• Masks or face coverings that DO NOT make any medical claims, representations or indicate they will reduce or prevent the user from contracting a disease, do not require any type of licensing.

Examples of medical claims or representations include:

  • to protect the user from contracting COVID-19
  • for anti-viral or anti-bacterial protection (for example, contains a drug or biologic)
  • for use as a medical mask
  • to provide liquid barrier protection
  • designed as a respiratory protective device (for example, used for particulate filtration)
  • for use in high-risk aerosol generating medical procedures

Whereas examples of non-medical claims are:

  • Face coverings can play an important role in situations where physical distancing is not possible or is unpredictable.
  • When worn properly, a person wearing a non-medical mask or face covering may reduce the spread of their respiratory droplets.
  • These non-medical masks or face coverings have not been tested to meet any standards. Although encouraged, wearing a non-medical mask or face covering is not a substitute for physical distancing and hand washing.

All medical masks and face coverings (that make medical claims, as noted above) must meet specific international standards for Class I medical devices, such as ASTM F2100. These standards include requirements for bacterial filtration effectiveness, and may include specifications for particle filtration efficiency, flammability and fluid resistance. Furthermore, the labelling for medical masks must contain clear statements on their intended use and specific performance specifications for their proper use (for example, filtration efficiency and fluid resistance). Medical masks must come with bilingual labelling, either on the packaging or with the device itself.

Medical masks may be authorized for sale or import into Canada through the following routes:

  • interim order authorization to import and sell medical devices related to COVID-19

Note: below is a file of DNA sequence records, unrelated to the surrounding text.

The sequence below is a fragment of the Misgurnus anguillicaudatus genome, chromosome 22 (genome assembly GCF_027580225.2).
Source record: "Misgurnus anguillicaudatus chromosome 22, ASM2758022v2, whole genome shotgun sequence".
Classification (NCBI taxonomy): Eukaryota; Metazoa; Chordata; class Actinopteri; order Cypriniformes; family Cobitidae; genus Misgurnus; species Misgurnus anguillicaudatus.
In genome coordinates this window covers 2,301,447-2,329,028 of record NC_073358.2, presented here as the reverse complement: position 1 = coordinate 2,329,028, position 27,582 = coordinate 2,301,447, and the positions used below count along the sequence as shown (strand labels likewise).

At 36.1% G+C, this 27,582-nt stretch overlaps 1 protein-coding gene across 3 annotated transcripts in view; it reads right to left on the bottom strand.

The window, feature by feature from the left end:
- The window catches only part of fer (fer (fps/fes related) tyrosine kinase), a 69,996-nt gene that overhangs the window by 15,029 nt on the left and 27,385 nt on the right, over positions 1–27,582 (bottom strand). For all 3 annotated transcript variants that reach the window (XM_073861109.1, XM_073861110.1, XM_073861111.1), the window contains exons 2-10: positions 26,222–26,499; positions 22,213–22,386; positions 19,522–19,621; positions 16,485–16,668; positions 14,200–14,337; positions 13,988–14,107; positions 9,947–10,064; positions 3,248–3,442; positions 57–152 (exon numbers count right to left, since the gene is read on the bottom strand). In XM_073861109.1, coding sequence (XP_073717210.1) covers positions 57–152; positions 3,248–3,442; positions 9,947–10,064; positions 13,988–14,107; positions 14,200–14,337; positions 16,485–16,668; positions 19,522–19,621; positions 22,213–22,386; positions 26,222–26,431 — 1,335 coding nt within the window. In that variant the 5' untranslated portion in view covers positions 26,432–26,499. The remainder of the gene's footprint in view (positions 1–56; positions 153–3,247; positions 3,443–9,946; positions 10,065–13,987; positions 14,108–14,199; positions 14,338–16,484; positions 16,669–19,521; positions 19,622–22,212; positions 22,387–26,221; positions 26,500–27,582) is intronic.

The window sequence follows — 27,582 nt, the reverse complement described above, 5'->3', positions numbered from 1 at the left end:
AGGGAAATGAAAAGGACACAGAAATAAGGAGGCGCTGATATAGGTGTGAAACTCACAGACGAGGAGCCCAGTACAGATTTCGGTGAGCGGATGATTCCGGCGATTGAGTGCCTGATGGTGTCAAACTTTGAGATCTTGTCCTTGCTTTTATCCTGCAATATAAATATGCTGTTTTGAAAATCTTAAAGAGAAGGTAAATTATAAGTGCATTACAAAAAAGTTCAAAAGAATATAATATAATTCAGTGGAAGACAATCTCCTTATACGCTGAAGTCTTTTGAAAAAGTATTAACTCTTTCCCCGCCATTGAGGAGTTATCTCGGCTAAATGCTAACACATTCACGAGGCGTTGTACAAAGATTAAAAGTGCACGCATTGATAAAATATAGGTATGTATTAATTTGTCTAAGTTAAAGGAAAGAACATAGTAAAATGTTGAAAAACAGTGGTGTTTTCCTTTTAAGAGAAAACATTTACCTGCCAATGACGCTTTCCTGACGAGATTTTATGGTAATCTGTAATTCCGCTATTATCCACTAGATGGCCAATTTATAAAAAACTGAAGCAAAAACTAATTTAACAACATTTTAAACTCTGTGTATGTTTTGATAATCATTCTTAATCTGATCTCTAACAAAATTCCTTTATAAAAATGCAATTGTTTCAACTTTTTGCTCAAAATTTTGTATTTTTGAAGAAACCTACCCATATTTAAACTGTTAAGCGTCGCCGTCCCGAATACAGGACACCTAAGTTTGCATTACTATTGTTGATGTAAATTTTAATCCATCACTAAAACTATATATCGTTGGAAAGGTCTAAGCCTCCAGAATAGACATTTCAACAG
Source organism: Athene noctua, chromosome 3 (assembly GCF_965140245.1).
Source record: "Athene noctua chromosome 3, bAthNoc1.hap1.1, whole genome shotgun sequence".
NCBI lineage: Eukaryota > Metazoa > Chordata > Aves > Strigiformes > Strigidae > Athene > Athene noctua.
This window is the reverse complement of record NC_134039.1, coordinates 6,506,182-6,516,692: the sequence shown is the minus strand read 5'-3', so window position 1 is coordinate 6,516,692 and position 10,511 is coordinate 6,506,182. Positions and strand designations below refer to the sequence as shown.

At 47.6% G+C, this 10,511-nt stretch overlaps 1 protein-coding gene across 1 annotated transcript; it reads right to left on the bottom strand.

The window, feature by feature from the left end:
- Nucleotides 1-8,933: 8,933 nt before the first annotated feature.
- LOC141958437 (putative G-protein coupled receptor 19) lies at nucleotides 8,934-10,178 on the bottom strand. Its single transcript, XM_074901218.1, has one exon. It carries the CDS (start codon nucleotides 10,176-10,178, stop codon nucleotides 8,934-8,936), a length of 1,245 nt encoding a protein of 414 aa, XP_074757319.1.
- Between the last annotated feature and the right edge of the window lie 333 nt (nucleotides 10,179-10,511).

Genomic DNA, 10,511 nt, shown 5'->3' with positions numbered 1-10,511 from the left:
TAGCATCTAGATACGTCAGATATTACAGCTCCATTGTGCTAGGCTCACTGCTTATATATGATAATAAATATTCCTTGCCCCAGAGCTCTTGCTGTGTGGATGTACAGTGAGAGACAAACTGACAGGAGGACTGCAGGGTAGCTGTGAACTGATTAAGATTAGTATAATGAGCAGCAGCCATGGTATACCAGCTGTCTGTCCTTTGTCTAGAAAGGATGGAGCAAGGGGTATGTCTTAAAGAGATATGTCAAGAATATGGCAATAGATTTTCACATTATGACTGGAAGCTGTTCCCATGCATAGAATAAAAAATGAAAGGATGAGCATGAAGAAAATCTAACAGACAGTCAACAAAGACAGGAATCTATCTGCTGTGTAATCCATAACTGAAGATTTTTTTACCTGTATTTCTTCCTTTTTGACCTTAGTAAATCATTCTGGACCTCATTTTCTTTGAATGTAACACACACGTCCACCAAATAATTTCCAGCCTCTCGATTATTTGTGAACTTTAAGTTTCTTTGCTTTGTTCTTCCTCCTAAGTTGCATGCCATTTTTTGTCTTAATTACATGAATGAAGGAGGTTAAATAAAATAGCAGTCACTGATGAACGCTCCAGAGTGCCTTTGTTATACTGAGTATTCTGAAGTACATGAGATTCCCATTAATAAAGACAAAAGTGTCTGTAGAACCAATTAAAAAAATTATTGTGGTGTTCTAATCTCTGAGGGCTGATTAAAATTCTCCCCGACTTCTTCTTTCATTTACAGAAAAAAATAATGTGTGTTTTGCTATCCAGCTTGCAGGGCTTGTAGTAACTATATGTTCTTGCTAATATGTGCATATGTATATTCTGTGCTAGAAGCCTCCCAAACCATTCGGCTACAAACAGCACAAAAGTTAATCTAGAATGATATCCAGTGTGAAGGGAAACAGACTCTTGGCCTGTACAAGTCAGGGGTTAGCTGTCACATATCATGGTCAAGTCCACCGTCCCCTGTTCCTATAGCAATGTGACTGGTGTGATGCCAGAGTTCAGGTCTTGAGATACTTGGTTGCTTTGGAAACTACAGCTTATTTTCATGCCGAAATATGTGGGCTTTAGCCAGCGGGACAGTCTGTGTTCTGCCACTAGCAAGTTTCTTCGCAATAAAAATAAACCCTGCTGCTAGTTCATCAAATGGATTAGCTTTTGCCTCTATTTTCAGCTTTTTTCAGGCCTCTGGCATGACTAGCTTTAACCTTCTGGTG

• expedited review and issuance of Medical Device Establishment Licences related to COVID-19
  • exceptional importation and sale of certain non-compliant medical devices related to COVID-19

The regulatory pathways outlined above provide Canadians with information about the degree of protection they may expect from a medical vs. non-medical mask or face covering. This will allow them to select a product based on their individual risk profile. For example, people who are at risk of more severe disease if infected with COVID-19 may wish to use a mask with an established higher level of protection.

Companies importing masks/face coverings, medical or non-medical, may be requested by the Canada Border Services Agency (CBSA) to provide proof of a Medical Device Establishment Licence (MDEL). To ensure there are no hold ups at the border and that product is imported smoothly and in a timely fashion, our specialists recommend securing a MDEL for your business to be on the safe side.

As demand for medical devices, disinfectants and hand sanitizers continues to increase to keep the public safe, our team continues to work tirelessly to deliver the compliance and import solutions that are needed.  Our Experts at Quality Smart Solutions continue to support your needs for natural health products, foods, cosmetics, OTC drugs and medical devices for North America. Contact us today to learn more about how we can support your compliance needs during and after licensing!

Don't miss updates from Health Canada and FDA.

If you are looking for the latest regulatory updates or want the newest regulatory requirements guides, please leave your email and we'll keep you posted.

We use cookies to display personalized content, analyze site traffic, provide recommendations, and ensure you have a great browsing experience. By continuing to use our site, you consent to our use of cookies. Privacy Policy.